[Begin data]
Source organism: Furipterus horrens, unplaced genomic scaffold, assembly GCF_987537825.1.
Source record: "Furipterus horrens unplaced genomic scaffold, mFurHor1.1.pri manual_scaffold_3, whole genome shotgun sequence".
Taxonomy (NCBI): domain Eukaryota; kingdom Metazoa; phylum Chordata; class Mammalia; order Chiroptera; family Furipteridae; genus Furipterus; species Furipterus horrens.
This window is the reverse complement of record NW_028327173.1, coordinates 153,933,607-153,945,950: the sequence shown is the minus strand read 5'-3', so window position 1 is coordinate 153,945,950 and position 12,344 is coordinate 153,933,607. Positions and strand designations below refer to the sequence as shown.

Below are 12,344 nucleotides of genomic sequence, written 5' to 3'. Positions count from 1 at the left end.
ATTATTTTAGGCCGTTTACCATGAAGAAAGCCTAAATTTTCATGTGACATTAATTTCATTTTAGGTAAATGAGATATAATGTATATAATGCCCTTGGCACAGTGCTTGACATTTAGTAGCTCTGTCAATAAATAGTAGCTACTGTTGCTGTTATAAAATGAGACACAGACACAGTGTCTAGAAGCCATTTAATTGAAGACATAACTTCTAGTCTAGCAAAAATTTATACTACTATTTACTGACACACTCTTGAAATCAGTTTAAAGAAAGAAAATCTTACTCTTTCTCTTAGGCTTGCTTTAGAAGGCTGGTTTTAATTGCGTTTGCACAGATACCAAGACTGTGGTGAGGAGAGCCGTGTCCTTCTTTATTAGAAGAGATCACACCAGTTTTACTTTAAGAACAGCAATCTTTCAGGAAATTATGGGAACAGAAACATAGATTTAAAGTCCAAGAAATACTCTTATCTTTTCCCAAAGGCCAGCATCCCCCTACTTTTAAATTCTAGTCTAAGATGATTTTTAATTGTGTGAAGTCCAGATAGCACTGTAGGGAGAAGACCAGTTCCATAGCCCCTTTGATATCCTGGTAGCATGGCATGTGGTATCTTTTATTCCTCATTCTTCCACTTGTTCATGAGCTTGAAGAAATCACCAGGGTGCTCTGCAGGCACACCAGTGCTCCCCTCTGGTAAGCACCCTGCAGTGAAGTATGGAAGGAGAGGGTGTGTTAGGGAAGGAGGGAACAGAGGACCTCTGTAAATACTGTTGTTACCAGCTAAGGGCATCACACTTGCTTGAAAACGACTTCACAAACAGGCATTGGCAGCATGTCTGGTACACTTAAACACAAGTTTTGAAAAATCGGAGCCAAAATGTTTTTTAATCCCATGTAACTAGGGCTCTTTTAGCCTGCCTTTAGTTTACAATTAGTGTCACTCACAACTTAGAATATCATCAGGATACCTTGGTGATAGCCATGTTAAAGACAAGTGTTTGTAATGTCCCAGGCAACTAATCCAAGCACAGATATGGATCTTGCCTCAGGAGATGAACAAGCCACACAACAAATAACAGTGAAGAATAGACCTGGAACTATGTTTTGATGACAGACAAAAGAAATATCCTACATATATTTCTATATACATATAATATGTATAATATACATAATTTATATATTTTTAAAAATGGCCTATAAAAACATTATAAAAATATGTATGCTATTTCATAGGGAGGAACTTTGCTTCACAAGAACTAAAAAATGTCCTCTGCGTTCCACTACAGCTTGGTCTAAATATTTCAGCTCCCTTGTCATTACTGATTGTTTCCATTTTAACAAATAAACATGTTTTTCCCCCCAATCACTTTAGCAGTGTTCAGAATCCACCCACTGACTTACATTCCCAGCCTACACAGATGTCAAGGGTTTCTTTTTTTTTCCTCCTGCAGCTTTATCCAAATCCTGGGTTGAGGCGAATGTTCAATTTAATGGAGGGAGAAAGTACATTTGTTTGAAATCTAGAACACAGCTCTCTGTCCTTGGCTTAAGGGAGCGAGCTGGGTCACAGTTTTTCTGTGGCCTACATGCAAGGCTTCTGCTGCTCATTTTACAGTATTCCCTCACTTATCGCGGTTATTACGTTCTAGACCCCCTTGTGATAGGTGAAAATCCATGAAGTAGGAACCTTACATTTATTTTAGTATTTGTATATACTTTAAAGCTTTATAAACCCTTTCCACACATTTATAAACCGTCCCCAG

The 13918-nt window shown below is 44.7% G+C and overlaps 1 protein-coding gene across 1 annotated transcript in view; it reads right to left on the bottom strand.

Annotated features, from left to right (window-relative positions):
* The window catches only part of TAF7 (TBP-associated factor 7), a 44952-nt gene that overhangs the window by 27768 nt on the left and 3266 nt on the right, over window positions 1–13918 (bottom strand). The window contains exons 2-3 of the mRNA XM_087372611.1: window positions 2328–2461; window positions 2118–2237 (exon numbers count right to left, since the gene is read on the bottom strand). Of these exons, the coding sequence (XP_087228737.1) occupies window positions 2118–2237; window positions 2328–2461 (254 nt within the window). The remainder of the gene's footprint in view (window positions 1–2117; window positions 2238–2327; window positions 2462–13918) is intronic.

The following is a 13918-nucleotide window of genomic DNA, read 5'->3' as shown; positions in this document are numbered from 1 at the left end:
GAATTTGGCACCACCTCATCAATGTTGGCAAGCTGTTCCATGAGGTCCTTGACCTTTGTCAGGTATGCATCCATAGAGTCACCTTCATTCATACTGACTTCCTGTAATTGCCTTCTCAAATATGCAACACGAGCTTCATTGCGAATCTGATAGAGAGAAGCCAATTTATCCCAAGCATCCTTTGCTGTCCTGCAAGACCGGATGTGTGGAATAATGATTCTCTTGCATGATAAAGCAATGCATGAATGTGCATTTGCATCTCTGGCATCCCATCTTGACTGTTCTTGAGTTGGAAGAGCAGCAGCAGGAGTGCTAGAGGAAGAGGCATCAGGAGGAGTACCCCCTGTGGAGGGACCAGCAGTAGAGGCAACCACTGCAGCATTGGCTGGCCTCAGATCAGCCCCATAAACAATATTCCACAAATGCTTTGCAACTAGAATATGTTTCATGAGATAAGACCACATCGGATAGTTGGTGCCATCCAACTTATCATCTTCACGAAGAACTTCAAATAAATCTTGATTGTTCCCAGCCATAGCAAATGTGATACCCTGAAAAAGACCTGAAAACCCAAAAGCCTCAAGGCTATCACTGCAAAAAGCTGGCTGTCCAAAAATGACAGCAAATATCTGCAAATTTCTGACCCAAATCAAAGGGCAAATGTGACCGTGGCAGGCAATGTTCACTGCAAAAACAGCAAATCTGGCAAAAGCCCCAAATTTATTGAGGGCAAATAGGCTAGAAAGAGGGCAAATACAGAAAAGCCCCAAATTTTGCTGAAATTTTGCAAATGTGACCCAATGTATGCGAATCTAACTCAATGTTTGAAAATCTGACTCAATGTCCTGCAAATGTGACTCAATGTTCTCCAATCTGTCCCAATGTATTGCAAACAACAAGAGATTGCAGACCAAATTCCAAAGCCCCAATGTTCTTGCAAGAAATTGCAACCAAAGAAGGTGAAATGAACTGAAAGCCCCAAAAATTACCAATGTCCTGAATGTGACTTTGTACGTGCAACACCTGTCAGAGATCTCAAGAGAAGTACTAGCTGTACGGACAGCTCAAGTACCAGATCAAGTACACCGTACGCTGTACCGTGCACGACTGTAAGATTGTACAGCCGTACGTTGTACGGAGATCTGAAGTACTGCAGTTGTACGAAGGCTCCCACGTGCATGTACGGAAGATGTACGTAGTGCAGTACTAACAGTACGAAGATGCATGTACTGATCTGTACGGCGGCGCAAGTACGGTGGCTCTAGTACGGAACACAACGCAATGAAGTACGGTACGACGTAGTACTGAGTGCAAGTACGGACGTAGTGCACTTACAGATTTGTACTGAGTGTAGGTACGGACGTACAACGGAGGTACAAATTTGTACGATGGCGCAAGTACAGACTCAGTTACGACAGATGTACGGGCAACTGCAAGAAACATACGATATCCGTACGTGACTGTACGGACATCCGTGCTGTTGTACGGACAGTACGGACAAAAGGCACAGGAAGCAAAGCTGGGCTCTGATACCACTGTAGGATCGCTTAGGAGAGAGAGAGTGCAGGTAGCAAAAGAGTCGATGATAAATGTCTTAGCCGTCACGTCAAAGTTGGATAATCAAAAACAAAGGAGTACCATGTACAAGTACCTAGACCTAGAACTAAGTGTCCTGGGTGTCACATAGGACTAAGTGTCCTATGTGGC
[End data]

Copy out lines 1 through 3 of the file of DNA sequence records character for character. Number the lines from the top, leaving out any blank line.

Source organism: Furipterus horrens, unplaced genomic scaffold, assembly GCF_987537825.1.
Source record: "Furipterus horrens unplaced genomic scaffold, mFurHor1.1.pri manual_scaffold_3, whole genome shotgun sequence".
Taxonomy (NCBI): domain Eukaryota; kingdom Metazoa; phylum Chordata; class Mammalia; order Chiroptera; family Furipteridae; genus Furipterus; species Furipterus horrens.